I want to bring in CNN political correspondent M.J. Lee. I know you have been digging in on the campaigns and what the strategy is. What are they telling you?

[19:35:06] M.J. LEE, CNN POLITICAL CORRESPONDENT: Well, it's really interesting, Ana, both Bernie Sanders and Elizabeth Warren over the last couple of days, every time that they have been asked about the other candidate, they have really emphasized the fact that they are friends, that they have worked together a lot, that they actually see eye to eye on a lot of different issues which happens to be true.

We have been talking also to the various campaign aides that work for both Sanders and Warren, and this is what a Warren spokesperson said. They said, Elizabeth considers Bernie a close friend and is looking forward to sharing the stage with him and others and basically added that she is going to keep her head down and continue talking about the issues that she cares about.

Similarly, a Bernie campaign aide saying that there are no plans right now for Bernie Sanders to go out of his way to draw those distinctions, though he is not going to shy away if he is explicitly asked about some of the differences.

So, really interesting that they're both trying to sort of downplay the possibility of fireworks, but I have to say, obviously, these debate stages are really unpredictable in terms of what kinds of questions they might get, not to mention, there are eight other candidates who are going to try to throw some punches probably at the two front-runners that are center stage.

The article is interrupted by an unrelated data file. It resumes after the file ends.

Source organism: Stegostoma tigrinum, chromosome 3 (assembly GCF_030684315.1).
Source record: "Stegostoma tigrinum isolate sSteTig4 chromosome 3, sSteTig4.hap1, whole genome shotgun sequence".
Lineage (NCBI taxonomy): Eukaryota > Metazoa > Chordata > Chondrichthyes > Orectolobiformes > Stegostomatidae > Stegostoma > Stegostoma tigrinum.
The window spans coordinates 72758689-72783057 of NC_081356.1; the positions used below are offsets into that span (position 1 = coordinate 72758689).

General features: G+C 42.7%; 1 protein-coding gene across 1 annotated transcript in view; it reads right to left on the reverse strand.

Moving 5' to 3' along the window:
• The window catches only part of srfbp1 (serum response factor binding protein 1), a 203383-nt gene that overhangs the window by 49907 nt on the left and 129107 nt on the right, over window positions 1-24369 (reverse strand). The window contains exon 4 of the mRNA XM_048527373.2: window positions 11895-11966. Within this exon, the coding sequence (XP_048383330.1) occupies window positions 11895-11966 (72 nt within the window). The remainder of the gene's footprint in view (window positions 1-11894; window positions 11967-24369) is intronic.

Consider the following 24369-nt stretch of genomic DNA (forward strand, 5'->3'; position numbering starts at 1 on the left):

CABRERA: And try to get them to mix it up.

LEE: Exactly.

CABRERA: I actually asked Bernie Sanders a couple weeks ago or not even two weeks ago, how he and Elizabeth Warren differentiate on the issue of health care, and he completely side stepped it. He said, let me tell you about my plan. LEE: Right.

CABRERA: So it will be interesting to see where he goes with that.

They are very similar in their fund-raising numbers which is interesting, right, because neither of them are holding these big high-dollar fund-raiser.

LEE: That's right. The second-quarter fund-raiser numbers I thought were so fascinating because it basically showed that for both Bernie Sanders and Elizabeth Warren, even though they're not doing the traditional high-dollar fund-raisers, they were able to raise a lot of money, almost $20 million for each of them, actually. So they were able to show they can have that kind of sort of firepower in terms of fund-raising even without doing those fund-raisers, asking for money from these wealthy donors. So I think the third quarter is going to be really revealing because it will show us can they keep up that kind of momentum when it comes to money?

And then for the other top-tier candidates like Joe Biden, like Pete Buttigieg, Kamala Harris. I think they are going to be tested in a different way because, remember, some of the big donors that have already written sort of maxed out their checks the last quarter or earlier this year, they can't give to them again. So I think they are going to be tested in a different way. Then for everybody else, if they can't raise the money, they can't --

CABRERA: They don't get to go on the debate stage, either.

Thank you, M.J. Good to have you with us.

Coming up, ready to rumble as we count down to the CNN debates, we take you behind the scenes to see what it takes to stand out and gain ground in the crowded 2020 field.


[19:41:51] CABRERA: We are just a little over 48 hours away now from first of two democratic CNN presidential debates. So what does it take to stand out?